It's the holidays, time for indulgence. I pulled up to Sabrina's with two bottles of wine and a cauliflower gratin. My contributions were a Non-vintage Guy Larmandier Rose Brut and a 1993 Tokay Aszu 5 Puttonyos. Sabrina had already opened a 1995 Gruet Blanc de Blanc and a 2003 Wehlener Sonnenur Riesling Kabinett from SA Prum. Joining us were Alan and Susanna, Patrick and Tara, Hilary, Jossiene, Eric and Marc. We nibbled on Smoked Coho, King and Keta Salmon all pairing beautifully with the acidity and toastiness of the Gruet. Next we popped the Guy Larmandier. The beautiful aroma carried dried raspberries, biscuit and slate with a bracing acidity that cut through the richness of salmon AND hummus. Jossiene has been tutoring me in properly pronouncing French. She is from the Juras region of France but has lived here in the States for many years. After successfully pronouncing the Champagne label Sabrina looked at Patrick and said "We won't be able to work with him from now on". I am bad at correcting people. . .I guess. Eric pulled the leg of lamb off the grill to rest as we sat down to the table and surveyed the other bottles. Patrick and Tara provided a 1996 Chateau La Cardone Haut-Medoc (which oddly enough was predominantly Merlot), Alan and Susanna brought a 2000 Andre Brunel Les Sambiches Cotes-du-Rhone Villages, our good friend Brett (who wasn't present) gave us a 2004 Tablas Creek Cotes de Tablas Rouge AND a 2003 Treana Rouge, Sabrina whisked out of her cellar a 1995 Argiano Brunello di Montalcino and a 2005 Renwood Amador Ice Zinfandel. What a lineup!
We began with the Tablas Creek, it gave off aromas of cranberry and pomegranate and light smoke. On the palate the acid was bright but the alcohol was high. Maybe if we gave the bottle a bit more time to air the alcohol would have dissipated somewhat. The Treana, a blend of cabernet sauvignon and syrah, was big, full-bodied and packed with berry jam. The nose had cocoa, blackberries and light earth. On the palate I tasted coffee, blackberry and chocolate covered raspberries that were carried by heavy tannins. The Andre Brunel delivered heavy aromas of earth, fennel, and dark stone influenced fruit. These aromas carried over to the palate (god bless old world wines) and screamed out for the lamb.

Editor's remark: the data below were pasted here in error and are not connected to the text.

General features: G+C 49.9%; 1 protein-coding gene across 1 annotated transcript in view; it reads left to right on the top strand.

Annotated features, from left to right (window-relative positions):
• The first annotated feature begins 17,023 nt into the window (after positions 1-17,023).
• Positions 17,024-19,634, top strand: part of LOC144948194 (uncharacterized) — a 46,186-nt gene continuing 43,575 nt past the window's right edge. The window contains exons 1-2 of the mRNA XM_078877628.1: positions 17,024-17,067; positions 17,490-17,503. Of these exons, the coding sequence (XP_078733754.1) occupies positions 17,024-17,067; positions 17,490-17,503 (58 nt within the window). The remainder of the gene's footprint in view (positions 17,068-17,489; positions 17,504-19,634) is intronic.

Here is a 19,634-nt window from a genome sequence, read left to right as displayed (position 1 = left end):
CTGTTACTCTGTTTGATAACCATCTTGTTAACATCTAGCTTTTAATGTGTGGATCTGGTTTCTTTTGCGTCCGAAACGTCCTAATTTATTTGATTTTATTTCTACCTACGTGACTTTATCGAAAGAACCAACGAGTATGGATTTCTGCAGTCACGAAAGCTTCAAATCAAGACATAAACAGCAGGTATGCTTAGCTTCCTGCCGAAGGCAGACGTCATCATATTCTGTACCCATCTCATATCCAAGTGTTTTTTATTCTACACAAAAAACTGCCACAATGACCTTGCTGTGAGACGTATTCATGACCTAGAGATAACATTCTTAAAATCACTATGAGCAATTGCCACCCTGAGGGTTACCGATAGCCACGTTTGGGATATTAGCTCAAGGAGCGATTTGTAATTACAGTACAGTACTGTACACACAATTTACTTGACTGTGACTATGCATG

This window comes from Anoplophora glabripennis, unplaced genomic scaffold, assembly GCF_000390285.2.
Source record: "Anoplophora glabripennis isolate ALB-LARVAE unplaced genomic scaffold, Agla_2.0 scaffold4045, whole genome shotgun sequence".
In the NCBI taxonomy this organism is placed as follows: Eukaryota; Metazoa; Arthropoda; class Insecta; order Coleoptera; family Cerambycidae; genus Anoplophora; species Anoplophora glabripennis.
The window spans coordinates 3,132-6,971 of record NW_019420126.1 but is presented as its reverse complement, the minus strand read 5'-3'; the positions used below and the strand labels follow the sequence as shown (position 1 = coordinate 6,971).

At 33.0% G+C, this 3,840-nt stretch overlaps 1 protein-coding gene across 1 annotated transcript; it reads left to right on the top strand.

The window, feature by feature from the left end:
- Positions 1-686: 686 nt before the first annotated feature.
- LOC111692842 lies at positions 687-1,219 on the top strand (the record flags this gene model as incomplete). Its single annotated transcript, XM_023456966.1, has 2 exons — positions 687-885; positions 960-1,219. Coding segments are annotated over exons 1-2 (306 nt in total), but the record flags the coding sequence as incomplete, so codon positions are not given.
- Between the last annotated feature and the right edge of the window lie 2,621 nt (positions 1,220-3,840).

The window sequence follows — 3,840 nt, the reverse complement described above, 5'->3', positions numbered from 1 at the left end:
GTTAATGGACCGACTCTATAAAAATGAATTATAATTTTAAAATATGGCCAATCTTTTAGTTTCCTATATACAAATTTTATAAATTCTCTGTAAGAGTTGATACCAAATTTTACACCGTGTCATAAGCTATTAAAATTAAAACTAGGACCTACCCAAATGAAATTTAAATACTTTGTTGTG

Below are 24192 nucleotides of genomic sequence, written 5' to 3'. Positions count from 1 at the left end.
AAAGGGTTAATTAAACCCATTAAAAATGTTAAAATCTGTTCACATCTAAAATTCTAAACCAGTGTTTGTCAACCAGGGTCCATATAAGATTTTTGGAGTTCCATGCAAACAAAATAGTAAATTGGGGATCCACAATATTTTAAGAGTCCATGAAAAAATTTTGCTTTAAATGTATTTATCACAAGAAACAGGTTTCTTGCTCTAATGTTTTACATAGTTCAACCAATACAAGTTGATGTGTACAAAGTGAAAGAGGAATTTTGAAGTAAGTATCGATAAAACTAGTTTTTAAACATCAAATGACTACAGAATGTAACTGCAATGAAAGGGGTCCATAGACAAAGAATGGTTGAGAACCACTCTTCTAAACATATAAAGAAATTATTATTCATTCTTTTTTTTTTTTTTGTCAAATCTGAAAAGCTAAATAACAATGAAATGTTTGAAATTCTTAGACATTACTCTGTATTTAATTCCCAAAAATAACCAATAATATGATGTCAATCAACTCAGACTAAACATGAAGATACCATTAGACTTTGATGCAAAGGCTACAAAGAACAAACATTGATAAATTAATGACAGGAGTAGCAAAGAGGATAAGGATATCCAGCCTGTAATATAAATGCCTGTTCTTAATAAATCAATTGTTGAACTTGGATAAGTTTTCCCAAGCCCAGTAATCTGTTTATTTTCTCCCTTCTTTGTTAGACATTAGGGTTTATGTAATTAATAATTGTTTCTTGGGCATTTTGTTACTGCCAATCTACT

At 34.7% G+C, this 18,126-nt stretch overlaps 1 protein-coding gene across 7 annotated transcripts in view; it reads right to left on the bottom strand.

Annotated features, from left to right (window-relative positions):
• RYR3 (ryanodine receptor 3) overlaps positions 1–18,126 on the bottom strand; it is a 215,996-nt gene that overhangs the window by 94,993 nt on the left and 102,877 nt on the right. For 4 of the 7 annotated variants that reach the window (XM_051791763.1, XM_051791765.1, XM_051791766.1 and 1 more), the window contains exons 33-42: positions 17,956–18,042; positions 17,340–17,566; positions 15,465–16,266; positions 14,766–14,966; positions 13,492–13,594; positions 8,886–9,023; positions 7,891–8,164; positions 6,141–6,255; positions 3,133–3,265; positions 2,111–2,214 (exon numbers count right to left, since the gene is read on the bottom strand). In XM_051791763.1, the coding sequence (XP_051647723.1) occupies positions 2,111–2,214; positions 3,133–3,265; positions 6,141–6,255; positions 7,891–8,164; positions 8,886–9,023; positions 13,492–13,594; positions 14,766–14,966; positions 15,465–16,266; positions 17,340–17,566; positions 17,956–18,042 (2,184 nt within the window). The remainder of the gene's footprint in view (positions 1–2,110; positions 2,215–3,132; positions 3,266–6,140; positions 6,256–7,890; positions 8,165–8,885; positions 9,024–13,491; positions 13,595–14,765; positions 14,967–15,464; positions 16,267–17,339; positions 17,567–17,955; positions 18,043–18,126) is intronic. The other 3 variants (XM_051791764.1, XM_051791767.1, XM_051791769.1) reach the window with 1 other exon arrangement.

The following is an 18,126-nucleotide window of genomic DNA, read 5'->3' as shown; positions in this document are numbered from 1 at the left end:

Hitting their stride, the old world wines of the lineup got better and better. The Argiano 1995 Brunello di Montalcino gave forth barnyard, cranberry, sage and lavender on the nose. The flavors of leather, dried red cherry, and dried herbs paired well with the lamb. Each bite and sip combined into one new, dare I say transcendent, flavor. The 1996 Chateau la Cardone Haut Medoc had a nose of cigar box, cedar, dried meat and dried berries with a rich luscious finish. The palate displayed earth, graphite and vibrant tannins that lingered and lingered.
All of these wines were so amazing, rare, beautiful and engaging. They paired wonderfully all of the dishes: cauliflower gratin with cream, garlic and gruyere; sweet potato puree with rosemary; and a lovely, earthy roasted lamb studded with garlic.